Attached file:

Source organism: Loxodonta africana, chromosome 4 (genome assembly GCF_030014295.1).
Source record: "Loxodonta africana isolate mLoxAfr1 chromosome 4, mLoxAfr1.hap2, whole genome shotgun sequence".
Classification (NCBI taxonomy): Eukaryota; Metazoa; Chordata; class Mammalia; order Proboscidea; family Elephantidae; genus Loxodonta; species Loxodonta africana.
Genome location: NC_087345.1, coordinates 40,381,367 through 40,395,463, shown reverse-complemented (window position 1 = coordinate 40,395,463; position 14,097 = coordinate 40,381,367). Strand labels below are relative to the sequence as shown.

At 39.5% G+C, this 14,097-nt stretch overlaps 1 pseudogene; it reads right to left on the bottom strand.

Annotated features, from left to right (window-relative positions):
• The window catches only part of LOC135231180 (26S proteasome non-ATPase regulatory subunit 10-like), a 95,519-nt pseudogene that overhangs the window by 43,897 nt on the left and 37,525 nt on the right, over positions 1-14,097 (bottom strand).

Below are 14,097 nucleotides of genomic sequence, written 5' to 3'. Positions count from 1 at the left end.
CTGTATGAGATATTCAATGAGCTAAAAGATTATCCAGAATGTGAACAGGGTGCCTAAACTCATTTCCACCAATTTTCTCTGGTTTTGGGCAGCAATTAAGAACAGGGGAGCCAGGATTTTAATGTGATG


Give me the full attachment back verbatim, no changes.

Source organism: Loxodonta africana, chromosome 4 (genome assembly GCF_030014295.1).
Source record: "Loxodonta africana isolate mLoxAfr1 chromosome 4, mLoxAfr1.hap2, whole genome shotgun sequence".
Classification (NCBI taxonomy): Eukaryota; Metazoa; Chordata; class Mammalia; order Proboscidea; family Elephantidae; genus Loxodonta; species Loxodonta africana.
Genome location: NC_087345.1, coordinates 40,381,367 through 40,395,463, shown reverse-complemented (window position 1 = coordinate 40,395,463; position 14,097 = coordinate 40,381,367). Strand labels below are relative to the sequence as shown.

At 39.5% G+C, this 14,097-nt stretch overlaps 1 pseudogene; it reads right to left on the bottom strand.

Annotated features, from left to right (window-relative positions):
• The window catches only part of LOC135231180 (26S proteasome non-ATPase regulatory subunit 10-like), a 95,519-nt pseudogene that overhangs the window by 43,897 nt on the left and 37,525 nt on the right, over positions 1-14,097 (bottom strand).

Below are 14,097 nucleotides of genomic sequence, written 5' to 3'. Positions count from 1 at the left end.
CTGTATGAGATATTCAATGAGCTAAAAGATTATCCAGAATGTGAACAGGGTGCCTAAACTCATTTCCACCAATTTTCTCTGGTTTTGGGCAGCAATTAAGAACAGGGGAGCCAGGATTTTAATGTGATG